European leaders divided over fund intervention ahead of Brussels Summit

Germany beats Greece (4-2) on the field and off

When German Chancellor Angela Merkel agreed to a meeting of top European leaders in Rome Friday, she already had her eye on the exit.

She wanted to get to the Euro 2012 soccer match in Gdansk that would later see Germany triumph over Greece and send a powerful reminder on and off the field about who is the dominant player in the Eurozone these days.

Merkel even asked for the Rome Summit hosted by Italian Prime Minister Mario Monti to be brought forward by a couple of hours so she could get to the game.

It would be wrong to suggest that Ms. Merkel was giving the cold shoulder to leaders of the other big Eurozone nations, Italy, France and Spain, when they met to consider ways to stabilize the Euro and promote growth.

Relations were cordial as all 4 leaders backed a 130-B Euro growth package and endorsed the Tobin tax on financial transactions as well as stronger political integration to promote employment and growth.

But the German chancellor adamantly opposed a proposal backed by Monti, French President Francois Hollande and Spanish Prime Minister Mariano Rajoy to use the Eurozone's bailout funds to stabilize financial markets.

Christine Lagarde, head of the International Monetary Fund, even weighed into the debate ahead of the Rome talks by calling for greater flexibility to support the Euro and new measures from the European Central Bank.

Under the proposal floated by Monti at the G 20 summit in Mexico last week, both the European Financial Stability Facility which has available funds of 440-B Euros and the European Stability Mechanism which is yet to come into operation, would have the power to buy bonds.

We need to use all existing mechanisms at our disposal to stabilize markets, to promote trust and confidence and fight speculation, Mr. Hollande told a joint media conference at Villa Madama where the top-level talks took place in Rome. This would be an important step.

But asked by the media whether Germany would endorse such a proposal to use the two rescue funds to buy mounting Spanish and Italian debt, Ms. Merkel was unwilling to move.

Responsibility and control go together, Ms. Merkel said. If I give funds directly to a Spanish or another bank I cannot tell them how this bank should act. I am a German chancellor not a Spanish chancellor.

And there lies a particularly chilly divide between the leaders of the two biggest economies in the Eurozone as Hollande also called for jointly underwritten euro bonds sooner rather than later.

I consider Euro bonds to be an option ... but not in 10 yrs, Mr. Hollande said in a direct challenge to the German leader before the media. There can be no transfer of sovereignty if there is not an improvement in solidarity.

Euro bonds would be a useful tool for Europe and I propose this mechanism.

The Rome meeting was promoted as a sign of unity ahead of next week's crucial European Union (EU) summit in Brussels, but simply reinforced disagreement over the bailout issue.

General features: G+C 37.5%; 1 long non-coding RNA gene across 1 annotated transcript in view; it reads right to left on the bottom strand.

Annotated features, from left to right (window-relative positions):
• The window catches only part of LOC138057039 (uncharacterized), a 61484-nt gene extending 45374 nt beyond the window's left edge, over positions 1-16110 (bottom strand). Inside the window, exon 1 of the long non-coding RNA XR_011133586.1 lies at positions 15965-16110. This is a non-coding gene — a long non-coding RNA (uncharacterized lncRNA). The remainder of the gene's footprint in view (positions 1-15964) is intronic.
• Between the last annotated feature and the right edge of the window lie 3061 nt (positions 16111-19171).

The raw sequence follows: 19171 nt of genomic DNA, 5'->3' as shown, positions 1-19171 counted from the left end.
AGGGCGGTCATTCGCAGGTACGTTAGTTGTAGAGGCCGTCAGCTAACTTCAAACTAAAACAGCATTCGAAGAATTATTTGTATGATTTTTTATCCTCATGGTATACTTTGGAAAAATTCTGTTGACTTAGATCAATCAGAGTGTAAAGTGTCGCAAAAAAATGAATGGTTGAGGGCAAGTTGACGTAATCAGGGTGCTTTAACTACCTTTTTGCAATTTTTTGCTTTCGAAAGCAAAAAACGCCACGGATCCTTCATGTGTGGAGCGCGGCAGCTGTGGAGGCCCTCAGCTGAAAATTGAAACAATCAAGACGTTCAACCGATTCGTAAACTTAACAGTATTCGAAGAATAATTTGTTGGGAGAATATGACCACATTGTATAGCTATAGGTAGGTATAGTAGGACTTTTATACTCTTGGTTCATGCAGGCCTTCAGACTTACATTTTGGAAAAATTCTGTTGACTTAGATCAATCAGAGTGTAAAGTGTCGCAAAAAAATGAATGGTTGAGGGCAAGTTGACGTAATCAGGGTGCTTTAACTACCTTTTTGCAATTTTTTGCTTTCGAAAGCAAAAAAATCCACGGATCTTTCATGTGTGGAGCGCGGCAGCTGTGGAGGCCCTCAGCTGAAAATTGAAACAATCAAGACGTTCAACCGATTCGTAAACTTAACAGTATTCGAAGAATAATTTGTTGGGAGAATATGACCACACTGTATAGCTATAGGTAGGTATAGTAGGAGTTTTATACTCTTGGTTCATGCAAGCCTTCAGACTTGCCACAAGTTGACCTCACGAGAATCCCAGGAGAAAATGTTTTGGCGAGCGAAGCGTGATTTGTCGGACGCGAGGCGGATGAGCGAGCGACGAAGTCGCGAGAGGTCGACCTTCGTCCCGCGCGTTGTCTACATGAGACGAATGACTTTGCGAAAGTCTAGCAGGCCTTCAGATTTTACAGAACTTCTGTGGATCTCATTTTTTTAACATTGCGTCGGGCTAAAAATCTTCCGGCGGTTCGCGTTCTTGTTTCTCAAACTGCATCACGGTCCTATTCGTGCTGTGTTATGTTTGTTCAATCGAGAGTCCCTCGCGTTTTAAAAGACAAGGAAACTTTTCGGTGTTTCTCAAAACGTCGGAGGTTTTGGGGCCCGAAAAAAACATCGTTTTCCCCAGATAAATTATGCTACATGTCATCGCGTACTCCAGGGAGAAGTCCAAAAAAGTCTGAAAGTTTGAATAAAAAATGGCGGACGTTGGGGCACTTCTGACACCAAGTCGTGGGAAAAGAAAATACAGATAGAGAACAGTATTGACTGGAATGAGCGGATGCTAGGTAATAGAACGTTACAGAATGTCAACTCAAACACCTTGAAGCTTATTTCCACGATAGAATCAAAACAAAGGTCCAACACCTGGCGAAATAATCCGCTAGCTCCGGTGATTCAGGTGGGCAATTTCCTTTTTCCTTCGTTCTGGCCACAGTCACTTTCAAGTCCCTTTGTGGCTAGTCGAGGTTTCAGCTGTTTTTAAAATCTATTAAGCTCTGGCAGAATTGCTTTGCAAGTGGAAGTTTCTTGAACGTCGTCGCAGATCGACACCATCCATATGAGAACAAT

Recently the EU agreed to provide up to 100-B Euros in bailout funds through the Spanish government to the Spanish banks.

But since it was approved, Spanish borrowing costs have increased and there is renewed concern about the impact of the bailout on Madrid's debt and the need for greater action.

There was a further complication Thursday when German President Joachim Gauck announced he would not ratify the creation of the European Stability Mechanism, as planned on 1 July, until legal challenges to the fund had been cleared.

Professor Miguel Maduro, head of the global governance program at the European University Institute in Florence, said strains in the personal relationship between Merkel and Hollande was important but not decisive.

I think the real difficulty is that the interests of France and Germany are not convergent in the current crisis, Mr. Maduro said. Hollande's and Merkel's positions only reflect that.

Mr. Maduro said both leaders may also be using their disaffection to their domestic advantage when dealing with the impact of the economic crisis back home.

But the other unspoken issue for the German chancellor is who will lead Italy when the technocratic government of Mario Monti is eventually replaced.

Italian elections are looming in less than a year from now, Nicola Borri, economics professor at Luiss University in Rome, said.

Germany will not agree to big changes before it knows for sure who will run Italy in the next few years and this is the 'Elephant in the Room' in the Eurozone.

For now Mr. Monti must shore up his support which has taken a beating as the impact of harsh austerity measures and his attempts at labor reforms have divided unions and employers.

A new survey by the SWG research agency released Friday, showed the premier's personal popularity has slumped to 33% from a high of 71% when he assumed office last November, as Italians struggle with higher taxes and rising unemployment in a very grim recession.

Paul A. Ebeling, Jnr.

Paul A. Ebeling, Jnr. writes and publishes The Red Roadmaster's Technical Report on the US Major Market Indices, a weekly, highly-regarded financial market letter, read by opinion makers, business leaders and organizations around the world.

Paul A. Ebeling, Jnr has studied the global financial and stock markets since 1984, following a successful business career that included investment banking, and market and business analysis. He is a specialist in equities/commodities, and an accomplished chart reader who advises technicians with regard to Major Indices Resistance/Support Levels.